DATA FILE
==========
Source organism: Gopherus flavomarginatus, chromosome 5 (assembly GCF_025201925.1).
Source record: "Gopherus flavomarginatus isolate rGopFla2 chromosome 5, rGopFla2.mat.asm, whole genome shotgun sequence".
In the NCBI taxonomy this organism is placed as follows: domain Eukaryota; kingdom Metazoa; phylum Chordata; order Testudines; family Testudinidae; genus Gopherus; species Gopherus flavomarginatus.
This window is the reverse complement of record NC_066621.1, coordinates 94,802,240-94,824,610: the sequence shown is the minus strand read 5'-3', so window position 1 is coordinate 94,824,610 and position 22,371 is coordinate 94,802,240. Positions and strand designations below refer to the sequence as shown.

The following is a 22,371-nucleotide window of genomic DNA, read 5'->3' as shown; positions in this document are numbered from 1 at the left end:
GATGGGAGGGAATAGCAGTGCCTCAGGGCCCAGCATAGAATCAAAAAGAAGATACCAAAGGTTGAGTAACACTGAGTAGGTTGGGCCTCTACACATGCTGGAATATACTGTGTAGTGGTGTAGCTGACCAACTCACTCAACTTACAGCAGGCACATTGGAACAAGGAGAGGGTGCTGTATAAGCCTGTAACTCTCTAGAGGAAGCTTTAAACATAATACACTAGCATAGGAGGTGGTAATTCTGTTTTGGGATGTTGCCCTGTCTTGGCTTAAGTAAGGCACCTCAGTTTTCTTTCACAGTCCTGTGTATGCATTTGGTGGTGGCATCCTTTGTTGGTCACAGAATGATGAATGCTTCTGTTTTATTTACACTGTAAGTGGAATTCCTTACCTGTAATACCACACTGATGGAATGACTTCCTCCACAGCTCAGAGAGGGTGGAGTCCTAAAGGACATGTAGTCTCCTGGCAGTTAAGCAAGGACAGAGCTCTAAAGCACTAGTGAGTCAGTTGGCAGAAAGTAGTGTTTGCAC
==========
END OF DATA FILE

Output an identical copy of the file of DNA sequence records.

Source organism: Gopherus flavomarginatus, chromosome 5 (assembly GCF_025201925.1).
Source record: "Gopherus flavomarginatus isolate rGopFla2 chromosome 5, rGopFla2.mat.asm, whole genome shotgun sequence".
In the NCBI taxonomy this organism is placed as follows: domain Eukaryota; kingdom Metazoa; phylum Chordata; order Testudines; family Testudinidae; genus Gopherus; species Gopherus flavomarginatus.
This window is the reverse complement of record NC_066621.1, coordinates 94,802,240-94,824,610: the sequence shown is the minus strand read 5'-3', so window position 1 is coordinate 94,824,610 and position 22,371 is coordinate 94,802,240. Positions and strand designations below refer to the sequence as shown.

The following is a 22,371-nucleotide window of genomic DNA, read 5'->3' as shown; positions in this document are numbered from 1 at the left end:
GATGGGAGGGAATAGCAGTGCCTCAGGGCCCAGCATAGAATCAAAAAGAAGATACCAAAGGTTGAGTAACACTGAGTAGGTTGGGCCTCTACACATGCTGGAATATACTGTGTAGTGGTGTAGCTGACCAACTCACTCAACTTACAGCAGGCACATTGGAACAAGGAGAGGGTGCTGTATAAGCCTGTAACTCTCTAGAGGAAGCTTTAAACATAATACACTAGCATAGGAGGTGGTAATTCTGTTTTGGGATGTTGCCCTGTCTTGGCTTAAGTAAGGCACCTCAGTTTTCTTTCACAGTCCTGTGTATGCATTTGGTGGTGGCATCCTTTGTTGGTCACAGAATGATGAATGCTTCTGTTTTATTTACACTGTAAGTGGAATTCCTTACCTGTAATACCACACTGATGGAATGACTTCCTCCACAGCTCAGAGAGGGTGGAGTCCTAAAGGACATGTAGTCTCCTGGCAGTTAAGCAAGGACAGAGCTCTAAAGCACTAGTGAGTCAGTTGGCAGAAAGTAGTGTTTGCAC